0

I think what you're trying to do could be illustrated in the following example, here's a way to define a relation: Let $ \sim $ be a relation over $\mathbb{Z}$ defined by $$ x \sim y \iff (x=y) \lor (x+y=3).$$ In this case, $\sim$ represents $R$ and, by giving the appropriate definition, you can specify which elements are in the relation. In my example ...


0

$R$ is a relation over the set $A$, if and only if, $R$ is a subset of the Cartesian square of $A$.   $$R\subseteq A{\times}A$$ That is unambiguous.   All possible subsets of $A^2$ are each a relation over $A$. Now we can describe some relations by set constructions when given some identified predicate, $P$. $$R=\{(a,b)\in A^2: P(a,b)\}$$ But ...


0

A relation is designed to be as generic a thing as possible, hence why it's just a set of pairs of elements. It's possible to create a rule, or identify a property, that defines the relation, but that's just a shorthand so you don't always have to write out all the pairs manually (which is particularly a pain when the relation isn't finite). It's like how a ...


1

Well I personally disagree with your sense of ambiguity that you feel. I think this definition perfectly encapsulates the intuitive notion of a relation. For example, for $a, b \in A$, the statement "$a$ is related to $b$" can be written in shorthand as $(a,b)$. A "relation" is then a specific way of grouping these related pairs together, so it seems ...


4

Yes. Without loss of generality, suppose that $z$ is the longest of the three numbers. Draw a line segment $AB$ having length $z$. Now draw circles with radii $x$ and $y$ centred at $A$ and $B$ respectively. These circles will intersect at points $P$ and $Q$. The triangles $PAB$ and $PAQ$ have side lengths $x,y,z$.


1

By defintion, $RS$ is the set of all tuples $(x,y)$ where there's some $(x,z)\in S$ and some $(z,y) \in R$. If $S$ and $R$ would be linear maps, this would translate to $S$ maps $x$ to $z(=Sx)$, and in turn $R$ maps $z$ to $y$ so that $RS$ maps $x$ to $y$. For your particular example, $E=\{(x,Ex), x\in \mathbb C^n\}$ and $A^{-1}=\{(Ay,y), y \in \mathbb C^n\...


2

You got it wrong. So, you're looking at a relation $<\,\, \in \mathbb{N}_0 \times \mathbb{N}_0$. By definition, $$<^n \,\,:= \{(a_0, a_n) \mid \exists a_0, a_1, \ldots, a_n \in \mathbb{N}_0 : a_0 < a_1 < \ldots < a_n \}$$ for positive $n$, but $$<^0 \,\,:= \{(a, a) \mid a \in \mathbb{N_0}\} = \,\,\,=$$ and $$<^{-1} \,\,:= \{(b, a) \...


1

If we want to get technical. $\overline 0 = \{a \in \mathbb Z|\exists n \in \mathbb Z: 0 - a = n*4 \}=\{...,-8,-4,0,4,8,12,....\}$ $0 \in \overline 0$ so $f(\overline 0) = [2*0 + 1] = [1] = \{a \in \mathbb Z|\exists n \in \mathbb Z: 1 - a = n*6 \}=\{..., -5,1,7,13,....\}$ But $0 - 4 = 0-1*4$ so $4 \in \overline 0$. So $f(\overline 0) = [2*4 + 1] = [9] = ...


2

$$ f(\overline{7}) = [15] = [3].$$ But $$ f(\overline{3}) = [7] = [1].$$ Since $\overline{7} = \overline{3}$, this is not well-defined.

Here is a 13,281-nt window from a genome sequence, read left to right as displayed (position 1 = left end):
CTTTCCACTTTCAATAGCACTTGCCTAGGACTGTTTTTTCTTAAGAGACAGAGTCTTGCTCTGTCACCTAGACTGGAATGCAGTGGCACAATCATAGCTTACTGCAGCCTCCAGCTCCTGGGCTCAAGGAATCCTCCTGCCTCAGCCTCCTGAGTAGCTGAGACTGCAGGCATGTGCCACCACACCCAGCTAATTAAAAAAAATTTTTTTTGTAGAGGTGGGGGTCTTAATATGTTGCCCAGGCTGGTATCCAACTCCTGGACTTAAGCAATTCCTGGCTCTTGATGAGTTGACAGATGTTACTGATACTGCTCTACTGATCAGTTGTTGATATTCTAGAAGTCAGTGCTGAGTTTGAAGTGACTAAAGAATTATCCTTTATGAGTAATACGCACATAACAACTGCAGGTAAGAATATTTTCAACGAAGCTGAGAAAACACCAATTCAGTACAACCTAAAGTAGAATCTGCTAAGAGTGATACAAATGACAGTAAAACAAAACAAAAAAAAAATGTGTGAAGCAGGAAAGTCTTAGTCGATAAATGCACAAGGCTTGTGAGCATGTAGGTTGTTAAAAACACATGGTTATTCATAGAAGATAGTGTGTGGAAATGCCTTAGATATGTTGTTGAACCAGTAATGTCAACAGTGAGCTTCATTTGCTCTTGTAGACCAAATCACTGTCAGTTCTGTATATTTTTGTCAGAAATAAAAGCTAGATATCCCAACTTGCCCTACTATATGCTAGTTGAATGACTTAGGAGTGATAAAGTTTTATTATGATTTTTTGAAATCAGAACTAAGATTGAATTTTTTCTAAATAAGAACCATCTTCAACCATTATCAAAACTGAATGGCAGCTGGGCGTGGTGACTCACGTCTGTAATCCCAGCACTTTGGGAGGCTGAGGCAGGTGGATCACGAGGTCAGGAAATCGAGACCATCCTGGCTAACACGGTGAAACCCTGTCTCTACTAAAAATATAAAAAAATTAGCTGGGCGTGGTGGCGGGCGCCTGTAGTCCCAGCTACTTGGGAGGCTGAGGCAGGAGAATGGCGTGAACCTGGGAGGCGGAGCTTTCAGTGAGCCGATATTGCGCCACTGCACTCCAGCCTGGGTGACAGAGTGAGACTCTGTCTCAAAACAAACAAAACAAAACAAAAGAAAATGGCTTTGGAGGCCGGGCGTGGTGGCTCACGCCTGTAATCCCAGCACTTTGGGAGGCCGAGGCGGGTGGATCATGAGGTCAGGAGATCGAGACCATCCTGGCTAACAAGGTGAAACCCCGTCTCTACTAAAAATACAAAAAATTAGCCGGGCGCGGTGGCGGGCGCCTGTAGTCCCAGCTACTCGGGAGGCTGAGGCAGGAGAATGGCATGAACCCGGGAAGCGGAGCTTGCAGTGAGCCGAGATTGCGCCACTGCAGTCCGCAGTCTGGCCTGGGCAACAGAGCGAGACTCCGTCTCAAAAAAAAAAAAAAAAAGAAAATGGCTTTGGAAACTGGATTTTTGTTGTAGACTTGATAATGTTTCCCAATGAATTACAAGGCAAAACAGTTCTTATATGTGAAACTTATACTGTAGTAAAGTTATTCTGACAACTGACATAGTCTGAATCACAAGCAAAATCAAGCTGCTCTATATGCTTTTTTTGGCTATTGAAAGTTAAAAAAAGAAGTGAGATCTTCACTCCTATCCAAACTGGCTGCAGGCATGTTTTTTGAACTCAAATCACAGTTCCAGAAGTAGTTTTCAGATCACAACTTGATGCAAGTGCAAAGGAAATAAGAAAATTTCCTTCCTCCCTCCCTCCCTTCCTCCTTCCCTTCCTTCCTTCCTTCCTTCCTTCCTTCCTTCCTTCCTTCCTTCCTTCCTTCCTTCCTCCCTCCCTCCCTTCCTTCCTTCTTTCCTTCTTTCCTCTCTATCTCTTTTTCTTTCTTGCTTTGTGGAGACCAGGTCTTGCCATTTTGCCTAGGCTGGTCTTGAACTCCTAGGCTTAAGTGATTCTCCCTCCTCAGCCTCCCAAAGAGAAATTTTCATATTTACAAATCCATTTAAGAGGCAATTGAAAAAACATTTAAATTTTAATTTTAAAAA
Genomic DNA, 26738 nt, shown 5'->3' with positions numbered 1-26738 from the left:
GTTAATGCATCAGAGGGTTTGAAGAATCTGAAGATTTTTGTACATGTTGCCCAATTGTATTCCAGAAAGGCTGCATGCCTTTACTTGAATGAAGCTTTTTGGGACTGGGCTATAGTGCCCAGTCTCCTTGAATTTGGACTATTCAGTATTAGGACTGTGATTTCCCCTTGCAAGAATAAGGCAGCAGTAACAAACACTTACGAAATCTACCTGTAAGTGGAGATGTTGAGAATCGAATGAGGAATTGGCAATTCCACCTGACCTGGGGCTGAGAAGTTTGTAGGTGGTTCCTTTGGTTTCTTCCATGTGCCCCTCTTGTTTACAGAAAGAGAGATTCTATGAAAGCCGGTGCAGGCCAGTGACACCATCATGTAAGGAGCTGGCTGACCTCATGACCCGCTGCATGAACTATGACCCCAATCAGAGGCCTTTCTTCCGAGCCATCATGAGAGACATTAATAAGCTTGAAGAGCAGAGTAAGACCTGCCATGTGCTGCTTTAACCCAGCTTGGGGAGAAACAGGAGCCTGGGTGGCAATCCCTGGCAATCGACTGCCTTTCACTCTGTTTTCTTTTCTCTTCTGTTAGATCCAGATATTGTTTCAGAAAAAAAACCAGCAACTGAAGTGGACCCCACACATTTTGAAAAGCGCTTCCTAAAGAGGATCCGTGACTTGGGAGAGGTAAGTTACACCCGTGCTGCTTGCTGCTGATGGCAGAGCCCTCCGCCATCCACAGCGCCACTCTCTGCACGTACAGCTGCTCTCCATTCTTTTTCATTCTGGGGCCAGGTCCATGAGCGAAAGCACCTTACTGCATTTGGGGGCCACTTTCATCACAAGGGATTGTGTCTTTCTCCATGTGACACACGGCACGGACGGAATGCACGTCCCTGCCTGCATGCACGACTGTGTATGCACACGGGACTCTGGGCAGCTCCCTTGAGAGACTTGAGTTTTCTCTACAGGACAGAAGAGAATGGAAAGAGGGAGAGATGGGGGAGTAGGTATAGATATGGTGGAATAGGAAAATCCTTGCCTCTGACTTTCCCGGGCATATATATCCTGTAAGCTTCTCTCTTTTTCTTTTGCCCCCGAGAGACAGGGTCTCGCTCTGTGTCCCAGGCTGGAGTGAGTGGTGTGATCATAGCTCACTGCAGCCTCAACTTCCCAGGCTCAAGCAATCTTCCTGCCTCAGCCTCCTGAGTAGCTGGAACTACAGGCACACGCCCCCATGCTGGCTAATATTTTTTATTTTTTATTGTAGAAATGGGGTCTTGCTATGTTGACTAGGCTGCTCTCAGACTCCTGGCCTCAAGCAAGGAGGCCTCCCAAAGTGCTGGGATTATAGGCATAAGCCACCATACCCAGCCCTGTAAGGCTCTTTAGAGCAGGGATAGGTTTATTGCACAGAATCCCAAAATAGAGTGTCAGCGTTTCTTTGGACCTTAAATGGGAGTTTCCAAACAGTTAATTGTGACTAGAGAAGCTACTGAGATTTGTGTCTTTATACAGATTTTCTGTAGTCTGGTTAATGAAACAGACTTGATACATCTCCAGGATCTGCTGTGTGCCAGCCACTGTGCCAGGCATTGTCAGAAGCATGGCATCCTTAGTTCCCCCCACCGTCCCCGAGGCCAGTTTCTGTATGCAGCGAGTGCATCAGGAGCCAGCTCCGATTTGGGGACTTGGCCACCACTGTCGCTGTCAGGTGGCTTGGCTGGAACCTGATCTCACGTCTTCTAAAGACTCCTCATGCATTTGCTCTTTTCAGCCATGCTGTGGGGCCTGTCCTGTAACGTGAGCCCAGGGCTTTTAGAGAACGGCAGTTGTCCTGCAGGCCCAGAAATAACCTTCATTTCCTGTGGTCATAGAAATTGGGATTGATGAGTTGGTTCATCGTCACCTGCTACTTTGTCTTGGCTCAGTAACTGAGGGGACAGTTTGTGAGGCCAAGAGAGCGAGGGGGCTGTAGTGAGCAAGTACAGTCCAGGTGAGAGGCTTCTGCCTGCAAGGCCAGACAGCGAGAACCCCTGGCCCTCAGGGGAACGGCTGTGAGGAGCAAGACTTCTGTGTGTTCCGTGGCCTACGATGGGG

0

If $P$ and $Q$ are ordered sets, then the product $P\times Q$ is an ordered set, with ordering: $(p,q) \leq (u,v)$ iff $p \leq u$ and $q \leq v$. If $P$ and $Q$ are both partially ordered sets, then $P\times Q$ is also a partially ordered set (Poset).


0

Of course $R$ is reflexive. For all $(a,b)\in\mathbb{R}\times\mathbb{R}$ it holds $(a,b)R(a,b)$ because $a\leq a$ and $b\leq b$; If $(a,b)R(x,y)$ and $(x,y)R(a,b)$, then both $a\leq x,b\leq y$ and $x\leq a,y\leq b$. It follows $a=x$ and $b=y$, so $(a,b)=(x,y)$ Let $(a,b)R(x,y)$ and $(x,y)R(c,d)$. Hence, $a\leq x$ and $x\leq c$, so $a\leq c$. The same for $b\...


1

Partition of a set $X$ is a collection of pairwise disjoint subsets of $X$ such that union of all these subsets gives $X$. Any partition naturally sets an equivalence relation and vise versa. The partition in your question can be set by equivalence relation that can be described in many ways. For example like this: we say that $x$ is equivalent to $y$ if $x$ ...


2

The two things you wanted to know: THE MISTAKE: $x \not= y \land y \not= z \not \implies x \not =z$ Take any counter-example, as in Parth Kohli's comment. $(x,y)$ is an ordered pair, so essentially $(x,y) \in \mathbb{N} \times \mathbb{N}$.


2

A simple counter example will suffice. Take $x=z=1$, $y=2$. Then $x \neq y$ and $y\neq z$, but $x = z$. As to your last question, we use $x,y \in \mathbb{N}$ to mean that both $x$ and $y$ are natural numbers. This differs from $(x, y) \in \mathbb{N^2}$ where $(x,y)$ is an ordered pair.


1

Symmetry follows from commutative of addition. However, it is easy to note that $xRx$ iff $3 | (x+x) \iff 3|2x \iff 3|x$. So the reflexive property fails for any $x$ not divisible by $3$. This equivalence also fails the transitive property, but you need only show one property is not satisfied to show it is not an equivalence. However, you may find it ...


1

The given relation is symmetric since for all $x$ and $y$, $(x+y) = (y+x)$. It isn't transitive since $1R2$ and $2R1$ but 1 is not related to 1.